I’m glad you asked. In working out the trace formula formalism in enough generality to give a conceptual proof of the main theorem, it became clear at some point that we needed the existence and expected properties of the functors $Rf_!$ and $Rf^!$ in etale cohomology for “smooth-locally nice” maps $f$ between Artin v-stacks. For maps which are actually “nice”, and in particular non-stacky, these functors were constructed by Scholze, but extending them to the setting of stacky maps is not formal. Already in the analogous setting of schemes versus Artin stacks, these functors for Artin stacks were only constructed recently by Liu-Zheng, making heavy use of $\infty$-categories. In a forthcoming paper, Jared and I together with my postdoc Dan Gulotta will explain how to construct $Rf_!$ and $Rf^!$ for smooth-locally nice maps of Artin v-stacks. The arguments will very closely follow the arguments of Liu-Zheng, with the exception of one key non-formal piece of input (which took me three years of intermittent work).

Why do you only prove an explicit formula for the virtual character of $\mathrm{Mant}_{b,\mu}(\rho)$ restricted to elliptic elements of $G(F)$? What’s so special about elliptic elements in this context?
The fixed points of elliptic elements lie in the “admissible locus” inside the relevant closed Schubert cell. This is discussed in detail in the introduction.

Fine, but maybe there’s still an obvious explicit formula for the virtual character of $\mathrm{Mant}_{b,\mu}(\rho)$ at any strongly regular semisimple element.
Here’s an example to illustrate why I think this is a hard problem. I’ll be slightly heuristic about the details; if you want more precision, please leave a comment.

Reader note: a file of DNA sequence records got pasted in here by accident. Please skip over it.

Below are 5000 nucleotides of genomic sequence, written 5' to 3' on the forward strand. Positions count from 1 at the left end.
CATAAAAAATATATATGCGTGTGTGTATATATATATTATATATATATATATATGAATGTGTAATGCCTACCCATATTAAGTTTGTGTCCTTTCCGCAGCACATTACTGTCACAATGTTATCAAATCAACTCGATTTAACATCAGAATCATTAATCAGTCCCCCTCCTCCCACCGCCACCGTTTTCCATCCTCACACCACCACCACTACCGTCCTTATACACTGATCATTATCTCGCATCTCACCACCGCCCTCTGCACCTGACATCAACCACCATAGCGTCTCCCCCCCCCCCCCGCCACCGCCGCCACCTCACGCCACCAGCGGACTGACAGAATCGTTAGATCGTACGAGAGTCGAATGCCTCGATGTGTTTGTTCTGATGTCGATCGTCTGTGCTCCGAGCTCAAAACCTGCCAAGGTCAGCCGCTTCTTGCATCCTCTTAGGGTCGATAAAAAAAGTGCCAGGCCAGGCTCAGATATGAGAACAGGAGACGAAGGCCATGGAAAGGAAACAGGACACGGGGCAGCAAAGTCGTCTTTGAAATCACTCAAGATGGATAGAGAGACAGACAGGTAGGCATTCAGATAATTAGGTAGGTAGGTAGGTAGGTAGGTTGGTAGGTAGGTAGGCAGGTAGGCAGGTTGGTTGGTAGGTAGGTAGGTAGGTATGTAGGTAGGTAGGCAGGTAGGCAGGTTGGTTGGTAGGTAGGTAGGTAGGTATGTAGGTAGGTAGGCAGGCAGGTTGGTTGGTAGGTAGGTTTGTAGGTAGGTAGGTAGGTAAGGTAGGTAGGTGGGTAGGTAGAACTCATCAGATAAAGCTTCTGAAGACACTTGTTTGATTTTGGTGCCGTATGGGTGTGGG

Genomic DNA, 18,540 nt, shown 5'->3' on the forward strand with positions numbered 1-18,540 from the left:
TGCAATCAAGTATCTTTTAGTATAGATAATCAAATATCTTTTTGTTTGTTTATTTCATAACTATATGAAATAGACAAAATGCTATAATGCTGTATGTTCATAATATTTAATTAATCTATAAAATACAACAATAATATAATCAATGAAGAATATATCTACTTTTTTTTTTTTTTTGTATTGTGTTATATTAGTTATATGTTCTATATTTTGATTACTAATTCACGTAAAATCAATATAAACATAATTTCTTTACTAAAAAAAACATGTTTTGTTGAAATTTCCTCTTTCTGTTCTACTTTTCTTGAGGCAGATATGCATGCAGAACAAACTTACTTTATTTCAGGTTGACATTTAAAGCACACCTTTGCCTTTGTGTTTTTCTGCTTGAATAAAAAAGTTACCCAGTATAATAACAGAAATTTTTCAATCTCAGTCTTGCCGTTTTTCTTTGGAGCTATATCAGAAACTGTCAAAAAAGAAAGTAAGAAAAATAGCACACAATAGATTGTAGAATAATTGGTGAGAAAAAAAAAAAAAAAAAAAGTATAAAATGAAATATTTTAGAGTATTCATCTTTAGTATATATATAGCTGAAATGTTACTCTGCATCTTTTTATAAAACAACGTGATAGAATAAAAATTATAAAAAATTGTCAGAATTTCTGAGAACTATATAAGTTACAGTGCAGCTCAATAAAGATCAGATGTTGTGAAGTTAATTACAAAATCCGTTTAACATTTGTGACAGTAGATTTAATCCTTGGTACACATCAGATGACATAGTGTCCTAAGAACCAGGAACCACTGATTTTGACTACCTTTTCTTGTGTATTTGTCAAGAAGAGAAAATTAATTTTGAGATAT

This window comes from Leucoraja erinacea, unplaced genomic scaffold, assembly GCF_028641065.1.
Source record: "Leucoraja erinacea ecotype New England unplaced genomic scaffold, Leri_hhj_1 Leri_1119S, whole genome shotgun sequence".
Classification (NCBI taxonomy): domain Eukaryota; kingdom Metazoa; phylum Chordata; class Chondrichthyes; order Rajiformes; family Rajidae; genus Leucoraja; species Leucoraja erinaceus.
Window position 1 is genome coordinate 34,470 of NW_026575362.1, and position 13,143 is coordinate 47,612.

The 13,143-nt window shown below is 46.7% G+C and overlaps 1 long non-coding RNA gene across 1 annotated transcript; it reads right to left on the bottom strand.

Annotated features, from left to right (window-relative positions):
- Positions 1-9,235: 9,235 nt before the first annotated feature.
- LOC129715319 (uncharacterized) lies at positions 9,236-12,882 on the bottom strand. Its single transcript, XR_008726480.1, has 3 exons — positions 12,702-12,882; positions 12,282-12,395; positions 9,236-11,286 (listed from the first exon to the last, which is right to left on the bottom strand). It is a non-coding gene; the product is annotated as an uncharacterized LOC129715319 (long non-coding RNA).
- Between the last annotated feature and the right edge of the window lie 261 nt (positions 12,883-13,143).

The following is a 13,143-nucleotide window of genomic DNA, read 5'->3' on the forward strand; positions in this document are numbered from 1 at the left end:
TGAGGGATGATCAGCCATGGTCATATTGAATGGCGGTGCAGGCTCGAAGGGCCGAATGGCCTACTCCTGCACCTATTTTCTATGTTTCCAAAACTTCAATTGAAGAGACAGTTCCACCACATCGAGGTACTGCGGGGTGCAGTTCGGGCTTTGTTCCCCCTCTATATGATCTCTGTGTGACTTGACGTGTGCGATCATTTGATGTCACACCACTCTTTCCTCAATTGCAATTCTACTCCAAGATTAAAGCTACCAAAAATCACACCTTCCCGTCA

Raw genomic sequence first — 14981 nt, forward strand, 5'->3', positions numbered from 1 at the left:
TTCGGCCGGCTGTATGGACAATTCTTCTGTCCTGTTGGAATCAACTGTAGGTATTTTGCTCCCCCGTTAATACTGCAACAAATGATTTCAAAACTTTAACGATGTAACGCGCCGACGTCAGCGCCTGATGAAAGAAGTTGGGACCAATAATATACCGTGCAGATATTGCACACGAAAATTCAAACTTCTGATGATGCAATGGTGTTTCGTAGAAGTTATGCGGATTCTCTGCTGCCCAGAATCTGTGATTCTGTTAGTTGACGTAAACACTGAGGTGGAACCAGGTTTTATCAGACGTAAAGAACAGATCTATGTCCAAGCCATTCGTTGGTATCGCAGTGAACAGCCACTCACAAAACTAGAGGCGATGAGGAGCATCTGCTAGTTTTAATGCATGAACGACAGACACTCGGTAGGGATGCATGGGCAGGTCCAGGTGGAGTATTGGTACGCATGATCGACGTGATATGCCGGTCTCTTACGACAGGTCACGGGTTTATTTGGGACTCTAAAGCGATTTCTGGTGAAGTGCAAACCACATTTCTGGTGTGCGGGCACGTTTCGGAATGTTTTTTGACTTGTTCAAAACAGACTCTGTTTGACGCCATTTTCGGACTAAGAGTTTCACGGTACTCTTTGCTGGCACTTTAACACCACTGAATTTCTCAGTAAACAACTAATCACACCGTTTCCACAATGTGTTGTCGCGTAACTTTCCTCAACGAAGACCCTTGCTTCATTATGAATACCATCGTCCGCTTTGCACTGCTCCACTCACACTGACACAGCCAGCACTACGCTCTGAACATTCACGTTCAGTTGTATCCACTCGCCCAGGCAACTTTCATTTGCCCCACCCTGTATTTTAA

Let’s take $G= \mathrm{GL}_2$ and $\mu=(1,0)$, so we’re in the Lubin-Tate/Drinfeld setting with $G_b(F)=D^\times$ the units in the quaternion algebra over $F$. Let $\rho$ be the trivial representation of $D^\times$. Then $\mathrm{Mant}_{b,\mu}(\rho) = \mathrm{St}-\mathbf{1}$ as a virtual representation of $G(F)$, by an old calculation of Schneider-Stuhler. Note that $\mathrm{St}+\mathbf{1}$ is a principal series representation, hence non-elliptic, so the virtual character of $\mathrm{St}-\mathbf{1}$ on elliptic elements of $G(F)$ is the constant function $-2$. This matches perfectly with the fact that any elliptic $g\in G(F)$ has two fixed points in $\mathbf{P}^1$, both contained in $\Omega^{1}$, and the “naive” local terms of the relevant sheaf $j_!\mathbf{Z}_{\ell}[1]$ at both these points are $-1$. Here $j:\Omega^1 \to \mathbf{P}^1$ is the evident open immersion.

On the other hand, if $g \in G(F)$ is regular semisimple and nonelliptic, then it’s conjugate to some $t=\mathrm{diag}(t_1,t_2)$ with $t_1 \neq t_2 \in F^\times$. In this case there are still two fixed points, but they both lie in the “boundary” $\mathbf{P}^1-\Omega^{1}$. Since $j_!\mathbf{Z}_{\ell}[1]$ restricted to the boundary is identically zero, its naive local terms at both fixed points are zero. Nevertheless, the trace formula still works, so the contribution of the true local terms at these two points must add up to the virtual character of $\mathrm{St}-\mathbf{1}$ evaluated at $t$. This character value can be computed explicitly by van Dijk’s formula, and turns out to be $-2+\tfrac{|t_1| + |t_2|}{|t_1-t_2|}$. So this slightly strange expression needs to emerge from the sum of these two local terms.

Putting these observations together, we see that in this example, the true local terms do not equal the naive local terms at the non-elliptic fixed points. Morally, the analysis in Section 3 of the paper can and should be interpreted as an unravelling of naive local terms (at elliptic fixed points). Hopefully this makes the difficulty clear.